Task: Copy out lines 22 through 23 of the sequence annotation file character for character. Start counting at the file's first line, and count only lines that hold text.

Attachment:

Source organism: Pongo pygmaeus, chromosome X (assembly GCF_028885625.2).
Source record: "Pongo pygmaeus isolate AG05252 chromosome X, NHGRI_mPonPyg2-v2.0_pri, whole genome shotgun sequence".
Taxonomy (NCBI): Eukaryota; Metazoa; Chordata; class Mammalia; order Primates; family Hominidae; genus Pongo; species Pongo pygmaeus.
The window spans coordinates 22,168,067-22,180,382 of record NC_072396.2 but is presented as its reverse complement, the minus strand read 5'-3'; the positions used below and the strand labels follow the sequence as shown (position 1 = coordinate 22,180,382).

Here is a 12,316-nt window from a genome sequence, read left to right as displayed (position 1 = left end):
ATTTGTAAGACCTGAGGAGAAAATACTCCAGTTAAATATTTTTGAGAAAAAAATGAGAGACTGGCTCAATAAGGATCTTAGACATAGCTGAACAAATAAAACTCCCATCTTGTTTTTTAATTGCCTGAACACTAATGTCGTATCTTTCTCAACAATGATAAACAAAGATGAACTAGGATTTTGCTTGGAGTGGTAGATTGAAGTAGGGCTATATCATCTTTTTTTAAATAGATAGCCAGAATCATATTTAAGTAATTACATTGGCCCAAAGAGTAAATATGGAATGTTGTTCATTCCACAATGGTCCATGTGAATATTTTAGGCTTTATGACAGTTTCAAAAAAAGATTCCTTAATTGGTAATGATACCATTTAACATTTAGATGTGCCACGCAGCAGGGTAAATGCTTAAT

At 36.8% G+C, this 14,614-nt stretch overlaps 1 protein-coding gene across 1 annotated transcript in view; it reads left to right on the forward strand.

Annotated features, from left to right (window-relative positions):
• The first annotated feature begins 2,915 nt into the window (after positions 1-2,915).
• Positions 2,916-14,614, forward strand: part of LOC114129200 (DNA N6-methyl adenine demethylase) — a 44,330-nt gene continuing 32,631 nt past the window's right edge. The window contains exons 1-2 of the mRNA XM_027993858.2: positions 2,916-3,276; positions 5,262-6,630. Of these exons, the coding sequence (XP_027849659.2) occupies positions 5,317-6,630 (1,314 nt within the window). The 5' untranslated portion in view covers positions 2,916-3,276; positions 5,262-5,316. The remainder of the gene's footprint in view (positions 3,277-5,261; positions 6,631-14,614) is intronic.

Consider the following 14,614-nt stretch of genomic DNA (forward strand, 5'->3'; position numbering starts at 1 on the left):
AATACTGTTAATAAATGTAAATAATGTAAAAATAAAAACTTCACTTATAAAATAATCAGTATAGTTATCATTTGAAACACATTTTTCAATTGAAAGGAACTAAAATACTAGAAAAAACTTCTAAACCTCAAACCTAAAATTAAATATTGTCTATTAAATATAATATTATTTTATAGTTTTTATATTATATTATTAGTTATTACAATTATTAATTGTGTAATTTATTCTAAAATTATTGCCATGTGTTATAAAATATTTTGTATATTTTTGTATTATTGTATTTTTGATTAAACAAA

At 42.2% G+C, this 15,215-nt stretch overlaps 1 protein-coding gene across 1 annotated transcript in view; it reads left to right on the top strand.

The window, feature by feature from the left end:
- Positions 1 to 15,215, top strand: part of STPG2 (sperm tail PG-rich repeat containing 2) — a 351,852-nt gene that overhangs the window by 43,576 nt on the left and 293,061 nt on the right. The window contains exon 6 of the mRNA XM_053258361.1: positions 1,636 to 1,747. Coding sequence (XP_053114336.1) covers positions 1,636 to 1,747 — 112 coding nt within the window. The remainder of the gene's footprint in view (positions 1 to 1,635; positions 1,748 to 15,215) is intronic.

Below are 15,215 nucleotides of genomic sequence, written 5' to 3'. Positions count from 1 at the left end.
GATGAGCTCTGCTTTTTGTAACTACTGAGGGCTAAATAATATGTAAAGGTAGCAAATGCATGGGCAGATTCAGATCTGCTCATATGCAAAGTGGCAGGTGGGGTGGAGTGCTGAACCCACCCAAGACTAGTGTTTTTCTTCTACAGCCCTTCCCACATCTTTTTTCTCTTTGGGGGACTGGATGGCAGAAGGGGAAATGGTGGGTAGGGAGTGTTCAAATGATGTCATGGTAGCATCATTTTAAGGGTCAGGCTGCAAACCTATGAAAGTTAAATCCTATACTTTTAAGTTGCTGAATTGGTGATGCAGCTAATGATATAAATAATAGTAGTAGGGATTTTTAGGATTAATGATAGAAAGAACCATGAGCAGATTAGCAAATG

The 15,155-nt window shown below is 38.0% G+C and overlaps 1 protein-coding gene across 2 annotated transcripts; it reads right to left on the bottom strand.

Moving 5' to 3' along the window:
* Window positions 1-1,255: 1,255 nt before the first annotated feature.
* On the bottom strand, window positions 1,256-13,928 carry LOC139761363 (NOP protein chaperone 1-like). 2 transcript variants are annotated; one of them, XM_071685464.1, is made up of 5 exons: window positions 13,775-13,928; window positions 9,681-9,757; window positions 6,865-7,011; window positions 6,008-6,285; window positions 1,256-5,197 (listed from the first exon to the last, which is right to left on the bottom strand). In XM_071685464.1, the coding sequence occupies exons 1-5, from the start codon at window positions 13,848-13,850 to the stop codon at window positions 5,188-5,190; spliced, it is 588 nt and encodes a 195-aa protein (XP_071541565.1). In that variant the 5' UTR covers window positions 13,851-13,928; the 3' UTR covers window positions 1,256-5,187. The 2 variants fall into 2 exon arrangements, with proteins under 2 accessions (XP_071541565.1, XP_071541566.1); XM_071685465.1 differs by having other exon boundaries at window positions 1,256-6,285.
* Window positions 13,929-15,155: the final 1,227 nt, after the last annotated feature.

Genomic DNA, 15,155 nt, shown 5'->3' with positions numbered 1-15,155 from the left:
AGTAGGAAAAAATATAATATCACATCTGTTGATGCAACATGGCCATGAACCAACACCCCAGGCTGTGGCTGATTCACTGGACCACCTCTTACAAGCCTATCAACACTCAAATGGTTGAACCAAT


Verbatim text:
* Window positions 13,929-15,155: the final 1,227 nt, after the last annotated feature.

Genomic DNA, 15,155 nt, shown 5'->3' with positions numbered 1-15,155 from the left: